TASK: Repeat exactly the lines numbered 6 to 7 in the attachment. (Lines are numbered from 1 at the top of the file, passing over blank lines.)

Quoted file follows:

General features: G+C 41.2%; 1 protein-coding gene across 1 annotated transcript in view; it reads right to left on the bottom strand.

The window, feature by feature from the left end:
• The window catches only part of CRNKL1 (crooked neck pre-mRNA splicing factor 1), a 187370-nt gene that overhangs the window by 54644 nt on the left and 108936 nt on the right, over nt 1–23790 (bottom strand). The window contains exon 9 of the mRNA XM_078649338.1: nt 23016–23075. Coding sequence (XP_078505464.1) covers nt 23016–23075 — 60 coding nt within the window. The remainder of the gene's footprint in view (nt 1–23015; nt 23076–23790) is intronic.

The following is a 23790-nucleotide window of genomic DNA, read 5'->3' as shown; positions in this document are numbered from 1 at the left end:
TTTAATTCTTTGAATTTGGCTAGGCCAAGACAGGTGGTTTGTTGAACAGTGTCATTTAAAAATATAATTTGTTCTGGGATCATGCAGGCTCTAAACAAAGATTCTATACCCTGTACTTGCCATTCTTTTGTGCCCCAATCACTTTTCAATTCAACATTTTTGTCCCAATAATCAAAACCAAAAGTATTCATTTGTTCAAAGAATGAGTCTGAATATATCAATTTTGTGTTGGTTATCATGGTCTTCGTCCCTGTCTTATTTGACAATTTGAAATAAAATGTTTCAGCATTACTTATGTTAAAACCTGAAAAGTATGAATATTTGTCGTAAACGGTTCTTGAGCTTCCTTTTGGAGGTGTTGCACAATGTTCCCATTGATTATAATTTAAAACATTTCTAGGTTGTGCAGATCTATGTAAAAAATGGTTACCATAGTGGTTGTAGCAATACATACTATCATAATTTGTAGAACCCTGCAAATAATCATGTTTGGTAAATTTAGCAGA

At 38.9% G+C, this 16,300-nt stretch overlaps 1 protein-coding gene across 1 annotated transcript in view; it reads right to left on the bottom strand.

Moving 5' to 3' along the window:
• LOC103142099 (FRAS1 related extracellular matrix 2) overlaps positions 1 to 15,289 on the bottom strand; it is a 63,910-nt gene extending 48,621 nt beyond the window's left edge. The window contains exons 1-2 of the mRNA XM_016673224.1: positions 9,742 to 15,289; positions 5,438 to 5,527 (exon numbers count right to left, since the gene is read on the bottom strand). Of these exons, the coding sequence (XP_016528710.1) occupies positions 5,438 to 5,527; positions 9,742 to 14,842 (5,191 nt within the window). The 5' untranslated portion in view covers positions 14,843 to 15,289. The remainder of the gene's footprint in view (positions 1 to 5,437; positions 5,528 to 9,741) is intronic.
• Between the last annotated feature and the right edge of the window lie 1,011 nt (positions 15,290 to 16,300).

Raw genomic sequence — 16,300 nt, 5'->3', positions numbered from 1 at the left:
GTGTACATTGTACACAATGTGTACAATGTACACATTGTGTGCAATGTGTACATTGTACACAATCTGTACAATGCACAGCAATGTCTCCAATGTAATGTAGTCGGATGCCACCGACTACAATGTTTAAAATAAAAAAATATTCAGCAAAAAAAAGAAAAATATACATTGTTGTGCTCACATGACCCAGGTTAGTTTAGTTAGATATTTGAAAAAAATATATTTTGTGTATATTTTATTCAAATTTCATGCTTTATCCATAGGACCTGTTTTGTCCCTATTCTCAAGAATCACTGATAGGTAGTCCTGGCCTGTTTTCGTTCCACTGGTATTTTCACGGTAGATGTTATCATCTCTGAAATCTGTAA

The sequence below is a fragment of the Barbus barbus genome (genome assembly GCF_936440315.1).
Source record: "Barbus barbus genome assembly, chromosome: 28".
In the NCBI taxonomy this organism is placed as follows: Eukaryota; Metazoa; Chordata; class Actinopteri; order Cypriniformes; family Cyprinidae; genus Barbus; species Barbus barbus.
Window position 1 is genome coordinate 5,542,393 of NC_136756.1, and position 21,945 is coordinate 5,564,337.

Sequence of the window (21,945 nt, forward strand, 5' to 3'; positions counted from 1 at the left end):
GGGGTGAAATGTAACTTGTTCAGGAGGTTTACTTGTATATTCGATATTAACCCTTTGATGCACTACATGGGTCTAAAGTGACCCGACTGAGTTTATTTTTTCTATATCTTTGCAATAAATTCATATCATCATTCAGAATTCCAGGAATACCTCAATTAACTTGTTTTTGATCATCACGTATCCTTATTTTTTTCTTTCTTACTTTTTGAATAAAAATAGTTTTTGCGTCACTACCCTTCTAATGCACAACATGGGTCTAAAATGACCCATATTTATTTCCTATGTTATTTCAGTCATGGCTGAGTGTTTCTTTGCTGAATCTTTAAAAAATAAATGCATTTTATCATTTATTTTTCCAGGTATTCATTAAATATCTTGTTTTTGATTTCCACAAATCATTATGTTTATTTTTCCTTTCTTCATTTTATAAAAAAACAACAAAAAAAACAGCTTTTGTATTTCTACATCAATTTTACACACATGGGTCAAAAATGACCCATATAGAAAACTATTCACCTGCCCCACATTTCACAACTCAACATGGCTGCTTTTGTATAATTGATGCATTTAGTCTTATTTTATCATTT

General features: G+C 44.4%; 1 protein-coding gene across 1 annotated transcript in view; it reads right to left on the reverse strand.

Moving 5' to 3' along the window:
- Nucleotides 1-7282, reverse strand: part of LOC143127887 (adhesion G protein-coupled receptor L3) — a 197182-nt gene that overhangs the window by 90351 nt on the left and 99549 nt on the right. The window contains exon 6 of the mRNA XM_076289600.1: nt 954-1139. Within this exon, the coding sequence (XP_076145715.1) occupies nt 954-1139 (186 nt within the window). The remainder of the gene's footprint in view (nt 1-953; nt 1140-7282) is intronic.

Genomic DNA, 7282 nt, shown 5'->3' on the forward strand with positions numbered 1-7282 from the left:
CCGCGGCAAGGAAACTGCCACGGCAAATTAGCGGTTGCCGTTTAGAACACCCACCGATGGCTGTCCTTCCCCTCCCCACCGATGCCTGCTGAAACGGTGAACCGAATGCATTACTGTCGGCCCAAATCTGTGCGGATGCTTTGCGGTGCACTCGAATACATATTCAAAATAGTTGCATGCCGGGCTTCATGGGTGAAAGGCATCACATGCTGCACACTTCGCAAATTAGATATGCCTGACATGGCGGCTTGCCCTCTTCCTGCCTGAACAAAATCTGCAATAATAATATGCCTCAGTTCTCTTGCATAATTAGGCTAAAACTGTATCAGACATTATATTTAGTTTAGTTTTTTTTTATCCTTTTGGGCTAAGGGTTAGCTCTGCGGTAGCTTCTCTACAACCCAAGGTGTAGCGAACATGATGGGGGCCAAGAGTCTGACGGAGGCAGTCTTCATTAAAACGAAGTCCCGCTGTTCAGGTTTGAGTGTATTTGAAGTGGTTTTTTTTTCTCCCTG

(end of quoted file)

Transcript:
At 38.9% G+C, this 16,300-nt stretch overlaps 1 protein-coding gene across 1 annotated transcript in view; it reads right to left on the bottom strand.

Moving 5' to 3' along the window: